World backs new Indonesia leader


World leaders threw their weight behind new Indonesian President Megawati Sukarnoputri on Monday and expressed hope that the crisis-ridden country would enter a new period of stability.

U.S. President George W. Bush, speaking on a visit to Italy, said he looked forward to working with Megawati and urged a peaceful resolution to the country’s crisis.

“We hope all parties will work together to maintain peace, support the constitution and promote national reconciliation,” Bush told a news conference.

Leaders of Japan and Australia also pledged support for the new president, and the Association of South East Asian Nations (ASEAN), meeting in Hanoi, recognized Megawati as the new leader of the world’s fourth most populous country.

The European Union said earlier it was ready to offer help to Indonesia in its efforts to achieve economic and political stability.

Indonesian lawmakers on Monday elected Megawati, daughter of the country’s founding leader, as its fourth president in as many turbulent years, sacking her disgraced predecessor Abdurrahman Wahid for incompetence.

The supreme People’s Consultative Assembly (MPR) dumped Wahid hours after he declared a state of emergency and tried to dissolve the legislature in a pre-dawn bid to hold on to power.

As the MPR decided his fate, Wahid was holed up behind razor wire barricades in the colonial-era presidential palace. It was unclear how he would leave the palace and his aides said he would refuse to stand aside.

Indonesia’s battered rupiah gained more than 10 percent on Monday and the stock market surged to a 10-month high, delighted by the prospect of Wahid’s departure.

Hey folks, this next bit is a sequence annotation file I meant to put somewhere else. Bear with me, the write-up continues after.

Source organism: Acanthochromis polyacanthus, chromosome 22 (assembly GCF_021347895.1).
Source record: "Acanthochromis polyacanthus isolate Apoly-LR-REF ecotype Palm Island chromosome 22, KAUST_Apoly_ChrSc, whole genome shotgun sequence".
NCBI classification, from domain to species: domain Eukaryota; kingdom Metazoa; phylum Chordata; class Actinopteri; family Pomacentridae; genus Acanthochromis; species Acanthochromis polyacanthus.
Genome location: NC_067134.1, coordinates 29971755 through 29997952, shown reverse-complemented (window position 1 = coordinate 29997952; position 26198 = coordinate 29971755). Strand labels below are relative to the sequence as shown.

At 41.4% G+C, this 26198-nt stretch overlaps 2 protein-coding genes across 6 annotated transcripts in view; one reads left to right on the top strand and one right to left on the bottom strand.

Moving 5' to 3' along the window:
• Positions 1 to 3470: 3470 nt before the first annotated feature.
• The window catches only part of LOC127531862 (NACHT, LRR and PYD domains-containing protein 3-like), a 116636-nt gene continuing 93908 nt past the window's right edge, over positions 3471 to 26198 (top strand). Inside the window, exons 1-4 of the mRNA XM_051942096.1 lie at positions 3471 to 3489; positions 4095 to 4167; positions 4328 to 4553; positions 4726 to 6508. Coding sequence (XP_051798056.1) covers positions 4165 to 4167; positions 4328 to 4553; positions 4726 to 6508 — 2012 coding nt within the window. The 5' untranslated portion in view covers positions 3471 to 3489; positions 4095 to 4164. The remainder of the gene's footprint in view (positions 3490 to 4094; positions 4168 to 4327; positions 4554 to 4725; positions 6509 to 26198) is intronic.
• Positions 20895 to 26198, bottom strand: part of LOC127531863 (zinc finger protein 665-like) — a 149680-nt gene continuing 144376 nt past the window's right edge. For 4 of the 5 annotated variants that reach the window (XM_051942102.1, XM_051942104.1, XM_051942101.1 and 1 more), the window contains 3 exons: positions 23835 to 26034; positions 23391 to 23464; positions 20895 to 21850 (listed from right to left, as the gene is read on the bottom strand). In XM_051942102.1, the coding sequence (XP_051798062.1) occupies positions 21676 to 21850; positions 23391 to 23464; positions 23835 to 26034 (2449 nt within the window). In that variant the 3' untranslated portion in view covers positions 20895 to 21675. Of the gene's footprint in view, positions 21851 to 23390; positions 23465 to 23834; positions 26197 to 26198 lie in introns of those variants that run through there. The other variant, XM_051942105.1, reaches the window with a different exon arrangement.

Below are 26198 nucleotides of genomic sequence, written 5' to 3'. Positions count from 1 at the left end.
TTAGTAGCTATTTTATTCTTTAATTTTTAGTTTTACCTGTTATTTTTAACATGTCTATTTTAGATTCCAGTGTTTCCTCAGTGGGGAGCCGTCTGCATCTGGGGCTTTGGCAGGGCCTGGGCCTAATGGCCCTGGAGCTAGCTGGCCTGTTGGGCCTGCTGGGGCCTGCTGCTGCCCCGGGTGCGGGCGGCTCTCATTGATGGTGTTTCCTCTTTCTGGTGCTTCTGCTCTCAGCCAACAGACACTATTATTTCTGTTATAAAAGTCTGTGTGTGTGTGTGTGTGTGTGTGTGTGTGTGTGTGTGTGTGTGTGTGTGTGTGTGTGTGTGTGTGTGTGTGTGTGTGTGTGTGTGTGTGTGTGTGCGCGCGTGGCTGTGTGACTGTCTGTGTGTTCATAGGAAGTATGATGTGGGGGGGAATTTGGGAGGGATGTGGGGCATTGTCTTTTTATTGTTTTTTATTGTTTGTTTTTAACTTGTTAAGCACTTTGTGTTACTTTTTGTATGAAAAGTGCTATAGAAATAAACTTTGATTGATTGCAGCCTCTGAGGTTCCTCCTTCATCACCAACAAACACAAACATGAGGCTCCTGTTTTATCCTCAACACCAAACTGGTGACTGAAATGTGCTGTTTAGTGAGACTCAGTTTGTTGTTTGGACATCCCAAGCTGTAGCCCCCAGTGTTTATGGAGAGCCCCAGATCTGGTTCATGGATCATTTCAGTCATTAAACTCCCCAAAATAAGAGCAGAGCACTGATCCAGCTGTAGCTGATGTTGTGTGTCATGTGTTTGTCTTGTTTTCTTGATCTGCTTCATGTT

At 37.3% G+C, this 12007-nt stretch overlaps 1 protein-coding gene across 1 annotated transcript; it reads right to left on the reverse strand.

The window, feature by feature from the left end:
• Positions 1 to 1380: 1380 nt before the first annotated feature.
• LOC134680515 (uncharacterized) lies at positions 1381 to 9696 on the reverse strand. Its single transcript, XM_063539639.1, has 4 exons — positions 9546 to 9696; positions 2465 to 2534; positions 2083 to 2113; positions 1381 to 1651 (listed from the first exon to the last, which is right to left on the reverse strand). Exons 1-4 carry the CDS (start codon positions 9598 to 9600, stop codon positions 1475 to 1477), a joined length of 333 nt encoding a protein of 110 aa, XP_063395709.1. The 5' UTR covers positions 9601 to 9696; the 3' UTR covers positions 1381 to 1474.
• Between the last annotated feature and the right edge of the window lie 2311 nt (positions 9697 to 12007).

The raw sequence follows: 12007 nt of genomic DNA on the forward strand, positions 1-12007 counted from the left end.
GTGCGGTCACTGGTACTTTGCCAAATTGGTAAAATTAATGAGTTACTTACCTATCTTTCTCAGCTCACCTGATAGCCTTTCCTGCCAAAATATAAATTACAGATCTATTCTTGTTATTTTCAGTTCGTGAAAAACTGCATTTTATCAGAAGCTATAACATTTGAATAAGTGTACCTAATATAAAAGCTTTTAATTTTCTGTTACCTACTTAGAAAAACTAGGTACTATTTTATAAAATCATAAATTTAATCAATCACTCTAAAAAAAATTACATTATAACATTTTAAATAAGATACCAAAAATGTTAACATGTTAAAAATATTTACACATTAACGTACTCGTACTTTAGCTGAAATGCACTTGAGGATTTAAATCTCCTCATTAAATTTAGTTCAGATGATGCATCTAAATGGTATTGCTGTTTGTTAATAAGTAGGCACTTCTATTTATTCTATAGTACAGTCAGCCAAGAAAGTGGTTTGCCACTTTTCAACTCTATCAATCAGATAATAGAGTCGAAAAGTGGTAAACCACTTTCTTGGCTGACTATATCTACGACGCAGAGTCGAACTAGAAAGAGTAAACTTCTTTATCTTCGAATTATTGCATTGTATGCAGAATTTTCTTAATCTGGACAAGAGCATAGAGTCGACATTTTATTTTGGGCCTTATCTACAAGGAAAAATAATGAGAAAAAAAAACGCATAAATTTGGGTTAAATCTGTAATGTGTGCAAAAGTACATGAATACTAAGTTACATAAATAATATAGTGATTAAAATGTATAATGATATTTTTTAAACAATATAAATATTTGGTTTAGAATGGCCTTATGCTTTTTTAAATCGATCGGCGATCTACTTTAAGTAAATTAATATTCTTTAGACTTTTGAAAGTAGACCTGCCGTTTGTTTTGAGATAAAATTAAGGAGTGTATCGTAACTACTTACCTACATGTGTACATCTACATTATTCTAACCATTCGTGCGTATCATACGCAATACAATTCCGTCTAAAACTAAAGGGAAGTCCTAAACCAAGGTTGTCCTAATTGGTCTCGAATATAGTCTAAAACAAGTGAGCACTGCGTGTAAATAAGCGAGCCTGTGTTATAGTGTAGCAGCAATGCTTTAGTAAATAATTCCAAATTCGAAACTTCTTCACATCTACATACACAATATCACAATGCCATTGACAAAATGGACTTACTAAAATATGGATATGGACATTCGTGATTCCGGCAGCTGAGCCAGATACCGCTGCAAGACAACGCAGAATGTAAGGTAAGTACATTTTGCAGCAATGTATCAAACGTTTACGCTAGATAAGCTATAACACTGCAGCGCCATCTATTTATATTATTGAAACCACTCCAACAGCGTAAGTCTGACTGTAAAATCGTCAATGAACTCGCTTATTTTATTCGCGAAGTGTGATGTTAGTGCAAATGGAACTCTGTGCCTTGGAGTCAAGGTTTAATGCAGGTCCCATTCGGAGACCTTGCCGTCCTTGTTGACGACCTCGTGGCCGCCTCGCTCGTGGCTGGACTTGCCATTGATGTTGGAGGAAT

There were no signs of unrest in the sprawling archipelago, either in Jakarta or in Wahid’s political heartland of East Java where Muslim leaders ordered his fanatical supporters not to protest.

U.S. President Bush said: “We look forward to working with President Megawati and her team to address Indonesia’s challenges of economic reform, peaceful resolution of separatist challenges and maintaining territorial integrity.”

Japanese Prime Minister Junichiro Koizumi said his government wanted to build stronger ties with Indonesia, and his Australian counterpart John Howard said Megawati had long been a champion of democratic ideals.

“Australia has an important and wide ranging relationship with Indonesia,” he said. Relations between the two neighbors became strained after Australia led international peacekeepers into East Timor in 1999 after it voted for independence from Jakarta.

In Hanoi, ASEAN Secretary-General Rodolfo Severino told reporters: “I think it’s a reality, this change… the supreme court has spoken, the parliament has spoken, the MPR, and we have to accept that.”

Thai Prime Minister Thaksin Shinawatra said the change of president in Indonesia would benefit the entire region. “The more stable Indonesia is, the more the whole region will benefit,” Thaksin told reporters.

In Brussels, the European Union’s executive body urged Indonesian political parties and security forces to remain calm as political power changed hands.

European Commission spokesman Gunnar Wiegand said:”It is important that this process goes forward with calm and that there will be no violence.” The political drama deflected attention from the big challenges facing Indonesia which would have to be addressed urgently by the new leader, such as decentralization and economic stabilization, Wiegand said.

“The European Commission stands ready to assist in efforts for economic and political stabilization,” he said, adding that EU aid to the country was running at some 33 million euros (US$28.72 million) a year.

Indonesia’s neighbors fear turmoil there could spark an exodus of refugees, and the archipelago straddles some of the region’s most important shipping lanes.

In a positive sign for the near-ruined economy, the International Monetary Fund said a change of government should not make any difference to the resumption of a vital $5 billion loan program.

“We agreed with the government on a set of policies and that set of policies can be put into place irrespective of the composition of the government,” IMF senior resident representative in Jakarta John Dodsworth told Reuters.